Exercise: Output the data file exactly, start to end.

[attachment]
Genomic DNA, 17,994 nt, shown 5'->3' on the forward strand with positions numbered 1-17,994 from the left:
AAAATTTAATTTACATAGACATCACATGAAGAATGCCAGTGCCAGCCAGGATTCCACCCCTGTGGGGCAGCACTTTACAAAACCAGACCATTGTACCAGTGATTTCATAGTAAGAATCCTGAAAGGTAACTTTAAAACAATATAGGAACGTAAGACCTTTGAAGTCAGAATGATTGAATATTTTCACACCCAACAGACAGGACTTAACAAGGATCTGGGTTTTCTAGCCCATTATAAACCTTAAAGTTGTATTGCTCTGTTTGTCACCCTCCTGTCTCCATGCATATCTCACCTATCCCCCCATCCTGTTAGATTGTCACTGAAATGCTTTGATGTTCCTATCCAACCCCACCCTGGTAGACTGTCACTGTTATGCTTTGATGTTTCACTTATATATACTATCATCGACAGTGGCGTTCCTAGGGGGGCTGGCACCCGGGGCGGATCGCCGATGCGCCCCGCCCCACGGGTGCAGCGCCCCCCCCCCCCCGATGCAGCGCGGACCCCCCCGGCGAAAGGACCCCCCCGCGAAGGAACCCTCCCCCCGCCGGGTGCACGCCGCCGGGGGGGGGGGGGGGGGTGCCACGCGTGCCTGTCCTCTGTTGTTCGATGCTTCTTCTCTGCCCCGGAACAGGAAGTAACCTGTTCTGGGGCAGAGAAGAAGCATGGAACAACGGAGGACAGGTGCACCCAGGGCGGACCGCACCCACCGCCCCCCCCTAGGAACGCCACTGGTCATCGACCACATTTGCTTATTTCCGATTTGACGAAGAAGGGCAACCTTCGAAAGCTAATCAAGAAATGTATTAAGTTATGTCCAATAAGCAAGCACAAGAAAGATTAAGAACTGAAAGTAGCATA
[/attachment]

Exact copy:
Genomic DNA, 17,994 nt, shown 5'->3' on the forward strand with positions numbered 1-17,994 from the left:
AAAATTTAATTTACATAGACATCACATGAAGAATGCCAGTGCCAGCCAGGATTCCACCCCTGTGGGGCAGCACTTTACAAAACCAGACCATTGTACCAGTGATTTCATAGTAAGAATCCTGAAAGGTAACTTTAAAACAATATAGGAACGTAAGACCTTTGAAGTCAGAATGATTGAATATTTTCACACCCAACAGACAGGACTTAACAAGGATCTGGGTTTTCTAGCCCATTATAAACCTTAAAGTTGTATTGCTCTGTTTGTCACCCTCCTGTCTCCATGCATATCTCACCTATCCCCCCATCCTGTTAGATTGTCACTGAAATGCTTTGATGTTCCTATCCAACCCCACCCTGGTAGACTGTCACTGTTATGCTTTGATGTTTCACTTATATATACTATCATCGACAGTGGCGTTCCTAGGGGGGCTGGCACCCGGGGCGGATCGCCGATGCGCCCCGCCCCACGGGTGCAGCGCCCCCCCCCCCCCGATGCAGCGCGGACCCCCCCGGCGAAAGGACCCCCCCGCGAAGGAACCCTCCCCCCGCCGGGTGCACGCCGCCGGGGGGGGGGGGGGGGGTGCCACGCGTGCCTGTCCTCTGTTGTTCGATGCTTCTTCTCTGCCCCGGAACAGGAAGTAACCTGTTCTGGGGCAGAGAAGAAGCATGGAACAACGGAGGACAGGTGCACCCAGGGCGGACCGCACCCACCGCCCCCCCCTAGGAACGCCACTGGTCATCGACCACATTTGCTTATTTCCGATTTGACGAAGAAGGGCAACCTTCGAAAGCTAATCAAGAAATGTATTAAGTTATGTCCAATAAGCAAGCACAAGAAAGATTAAGAACTGAAAGTAGCATA